This is when it finally hit home that I am not doing the dogs any favours, yes they were getting fed and having any medical treatment needed, but in order to pay for that I wasn't feeding myself, or was living on a diet of cheap custard creams so I didn't have to use any electric for cooking. This took a toll on my health and if I'm not fit to look after the dogs then how can I justify keeping them when there are so many people offering wonderful homes?

I am fortunate in that I have been offered a lifeline, somewhere else to live but I couldn't take all my babies. Believe me, if there were any way I could have not gone through this last 2 months then I would have taken it, but its happened now, only one more to find a home for, one other still to take to his new home and sob my heart out over again, but it is the right thing for him, as it was for all the others, they are happy and well cared for in their new homes. They weren't sold off as commodities, the homes were hand-picked by myself and I feel privilaged that those people have taken on my darlings, all have gone to homes that are experienced in the breed and where they won't be only dogs, they have been brought up with other dogs and need the company and stimulation that others can offer.

I suppose what I'm trying to say is that yes, I can fully understand the uproar about people getting rid of dogs for no reason other than they are fed up with them, one or two of mine actually came from homes like that, and these people make me sick to the bottom of my stomach, as do those who just take something on without thinking of the full implications. However, I can also see it from the other point of view when something unforeseen has happened and the odds are stacked so highly against you that the only thing to do is place the dog in a lovely home before things are taken out of your hands. There should never be any reason for abandoning a dog, I think that if you have to rehome a dog then the onus is on you to find the best possible home, not just pass it onto the first person that shows an interest, or flashes the cash.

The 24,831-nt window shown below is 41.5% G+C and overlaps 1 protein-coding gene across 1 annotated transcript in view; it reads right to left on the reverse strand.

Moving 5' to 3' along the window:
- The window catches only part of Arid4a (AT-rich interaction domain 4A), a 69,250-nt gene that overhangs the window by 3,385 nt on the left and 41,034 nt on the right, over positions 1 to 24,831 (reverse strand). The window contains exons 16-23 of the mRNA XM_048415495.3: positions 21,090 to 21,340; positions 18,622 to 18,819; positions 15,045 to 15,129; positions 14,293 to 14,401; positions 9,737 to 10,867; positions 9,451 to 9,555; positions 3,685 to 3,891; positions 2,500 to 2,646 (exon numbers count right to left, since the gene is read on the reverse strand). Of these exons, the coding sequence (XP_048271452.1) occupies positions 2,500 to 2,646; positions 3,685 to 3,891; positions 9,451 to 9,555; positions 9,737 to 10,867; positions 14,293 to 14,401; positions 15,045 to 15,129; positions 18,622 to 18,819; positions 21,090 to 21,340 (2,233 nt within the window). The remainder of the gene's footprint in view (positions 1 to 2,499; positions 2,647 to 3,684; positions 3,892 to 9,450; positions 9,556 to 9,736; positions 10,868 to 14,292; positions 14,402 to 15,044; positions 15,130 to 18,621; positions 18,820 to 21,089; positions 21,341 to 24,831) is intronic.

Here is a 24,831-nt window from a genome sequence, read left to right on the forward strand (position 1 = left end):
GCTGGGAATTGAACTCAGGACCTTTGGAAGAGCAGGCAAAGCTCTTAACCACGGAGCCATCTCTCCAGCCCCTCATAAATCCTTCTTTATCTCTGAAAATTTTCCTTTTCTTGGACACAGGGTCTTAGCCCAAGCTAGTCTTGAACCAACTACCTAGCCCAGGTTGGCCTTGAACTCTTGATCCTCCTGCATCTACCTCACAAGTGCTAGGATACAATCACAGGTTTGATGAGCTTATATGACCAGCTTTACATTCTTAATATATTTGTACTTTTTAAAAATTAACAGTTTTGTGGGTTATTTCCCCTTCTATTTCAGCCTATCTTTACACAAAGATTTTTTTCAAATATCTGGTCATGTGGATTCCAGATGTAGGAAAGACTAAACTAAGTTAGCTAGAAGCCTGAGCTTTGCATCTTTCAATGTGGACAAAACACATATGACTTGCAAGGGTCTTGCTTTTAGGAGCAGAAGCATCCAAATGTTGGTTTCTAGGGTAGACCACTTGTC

Just my opinion but a very sensitive issue with me at the moment.

Sheree xx
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Dogsey Veteran
Moobli is offline  
Location: Scotland
Joined: Nov 2005
Posts: 19,297
30-07-2008, 05:44 PM
It is incredibly sad if people rehome their dogs because they are having a baby. I guess there will be genuine cases, but I am sure many use it as an excuse. Yes it is blooming hard work to look after a newborn and dogs - but we managed it.

We have 13 dogs and a 7 month old baby. He was born 6 weeks early too, which caused lots of stress, hospital visits and he was in SCBU for over a month. Not once did I consider rehoming any of our dogs.

As Brundog said, I think the only time I might even consider rehoming a dog is if he/she caused a serious threat to the baby. Even then, I would try other situations out first - ie keeping dog and baby separate.
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mo is offline  
Location: Manchester
Joined: Feb 2005
Posts: 2,900
30-07-2008, 10:14 PM
In the time I have been working in a rescue center, I can honestly say the majority of the calls are, we have to rehome our dog because I am having a baby????? probably the next regular reason is.. We are moving into rented accomodation the landlard dosnt allow pets so we have to get rid of our dog?????